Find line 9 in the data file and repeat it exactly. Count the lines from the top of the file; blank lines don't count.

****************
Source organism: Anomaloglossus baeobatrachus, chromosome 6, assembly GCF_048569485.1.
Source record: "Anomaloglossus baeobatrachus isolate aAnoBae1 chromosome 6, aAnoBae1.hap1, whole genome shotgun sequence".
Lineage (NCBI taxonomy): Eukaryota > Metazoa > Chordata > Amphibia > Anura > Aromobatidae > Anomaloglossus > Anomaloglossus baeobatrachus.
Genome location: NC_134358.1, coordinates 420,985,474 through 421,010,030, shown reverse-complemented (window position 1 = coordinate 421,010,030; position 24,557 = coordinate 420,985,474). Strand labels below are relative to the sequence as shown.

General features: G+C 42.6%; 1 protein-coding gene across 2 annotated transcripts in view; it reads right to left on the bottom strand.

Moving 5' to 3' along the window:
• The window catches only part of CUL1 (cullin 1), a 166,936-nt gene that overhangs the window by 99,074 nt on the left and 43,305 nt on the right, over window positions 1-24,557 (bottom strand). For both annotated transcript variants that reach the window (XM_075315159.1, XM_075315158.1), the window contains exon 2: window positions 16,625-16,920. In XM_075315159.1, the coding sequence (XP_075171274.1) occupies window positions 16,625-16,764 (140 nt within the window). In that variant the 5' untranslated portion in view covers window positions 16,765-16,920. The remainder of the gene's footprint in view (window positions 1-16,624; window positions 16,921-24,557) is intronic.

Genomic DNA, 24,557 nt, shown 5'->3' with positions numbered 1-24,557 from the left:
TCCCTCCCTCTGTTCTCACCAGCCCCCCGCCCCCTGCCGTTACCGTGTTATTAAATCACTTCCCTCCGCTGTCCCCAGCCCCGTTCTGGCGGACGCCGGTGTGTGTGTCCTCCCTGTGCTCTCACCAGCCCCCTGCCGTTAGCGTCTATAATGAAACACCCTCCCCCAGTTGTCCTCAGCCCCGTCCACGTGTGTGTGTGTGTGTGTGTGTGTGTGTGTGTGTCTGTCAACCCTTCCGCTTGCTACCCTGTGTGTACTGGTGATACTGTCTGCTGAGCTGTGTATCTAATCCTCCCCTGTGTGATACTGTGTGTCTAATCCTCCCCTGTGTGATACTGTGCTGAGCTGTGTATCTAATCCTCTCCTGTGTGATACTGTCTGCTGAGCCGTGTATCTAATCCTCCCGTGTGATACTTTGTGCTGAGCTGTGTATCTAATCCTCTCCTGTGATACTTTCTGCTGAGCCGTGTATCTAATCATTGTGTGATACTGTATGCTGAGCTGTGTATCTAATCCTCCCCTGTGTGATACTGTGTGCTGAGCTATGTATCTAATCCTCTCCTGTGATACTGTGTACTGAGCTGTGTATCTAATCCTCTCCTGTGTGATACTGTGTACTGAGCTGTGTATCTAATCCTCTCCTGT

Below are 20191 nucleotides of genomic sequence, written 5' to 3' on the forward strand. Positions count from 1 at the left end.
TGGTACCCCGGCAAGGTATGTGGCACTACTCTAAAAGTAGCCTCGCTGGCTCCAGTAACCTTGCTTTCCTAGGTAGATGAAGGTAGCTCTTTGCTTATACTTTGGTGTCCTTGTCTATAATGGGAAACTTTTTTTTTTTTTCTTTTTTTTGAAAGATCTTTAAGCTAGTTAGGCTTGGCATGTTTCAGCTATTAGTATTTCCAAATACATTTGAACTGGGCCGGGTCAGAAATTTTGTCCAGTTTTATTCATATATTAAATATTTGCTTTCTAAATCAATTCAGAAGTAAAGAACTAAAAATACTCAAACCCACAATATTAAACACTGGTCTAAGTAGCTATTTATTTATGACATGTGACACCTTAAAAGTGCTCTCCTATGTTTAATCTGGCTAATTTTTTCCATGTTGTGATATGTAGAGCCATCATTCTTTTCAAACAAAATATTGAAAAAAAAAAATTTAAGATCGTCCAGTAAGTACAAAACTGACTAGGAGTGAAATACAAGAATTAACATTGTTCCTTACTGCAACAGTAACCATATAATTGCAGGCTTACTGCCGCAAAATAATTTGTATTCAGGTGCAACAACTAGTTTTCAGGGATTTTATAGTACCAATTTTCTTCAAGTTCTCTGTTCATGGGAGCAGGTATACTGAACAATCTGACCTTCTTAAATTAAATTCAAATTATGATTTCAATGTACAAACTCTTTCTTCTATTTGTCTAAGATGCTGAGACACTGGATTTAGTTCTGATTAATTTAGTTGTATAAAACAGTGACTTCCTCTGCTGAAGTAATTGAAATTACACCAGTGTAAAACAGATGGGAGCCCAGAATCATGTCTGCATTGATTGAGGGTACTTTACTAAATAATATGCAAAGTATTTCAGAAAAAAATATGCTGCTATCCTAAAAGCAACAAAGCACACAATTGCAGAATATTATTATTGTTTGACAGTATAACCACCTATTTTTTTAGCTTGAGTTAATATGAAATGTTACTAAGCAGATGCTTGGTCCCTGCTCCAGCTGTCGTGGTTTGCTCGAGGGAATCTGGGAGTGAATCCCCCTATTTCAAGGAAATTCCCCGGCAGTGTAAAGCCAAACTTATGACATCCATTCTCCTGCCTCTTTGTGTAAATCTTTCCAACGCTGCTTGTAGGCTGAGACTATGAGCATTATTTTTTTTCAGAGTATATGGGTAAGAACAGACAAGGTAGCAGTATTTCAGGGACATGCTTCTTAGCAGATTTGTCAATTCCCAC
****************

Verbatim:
TCCCTCCCTCTGTTCTCACCAGCCCCCCGCCCCCTGCCGTTACCGTGTTATTAAATCACTTCCCTCCGCTGTCCCCAGCCCCGTTCTGGCGGACGCCGGTGTGTGTGTCCTCCCTGTGCTCTCACCAGCCCCCTGCCGTTAGCGTCTATAATGAAACACCCTCCCCCAGTTGTCCTCAGCCCCGTCCACGTGTGTGTGTGTGTGTGTGTGTGTGTGTGTGTGTCTGTCAACCCTTCCGCTTGCTACCCTGTGTGTACTGGTGATACTGTCTGCTGAGCTGTGTATCTAATCCTCCCCTGTGTGATACTGTGTGTCTAATCCTCCCCTGTGTGATACTGTGCTGAGCTGTGTATCTAATCCTCTCCTGTGTGATACTGTCTGCTGAGCCGTGTATCTAATCCTCCCGTGTGATACTTTGTGCTGAGCTGTGTATCTAATCCTCTCCTGTGATACTTTCTGCTGAGCCGTGTATCTAATCATTGTGTGATACTGTATGCTGAGCTGTGTATCTAATCCTCCCCTGTGTGATACTGTGTGCTGAGCTATGTATCTAATCCTCTCCTGTGATACTGTGTACTGAGCTGTGTATCTAATCCTCTCCTGTGTGATACTGTGTACTGAGCTGTGTATCTAATCCTCTCCTGT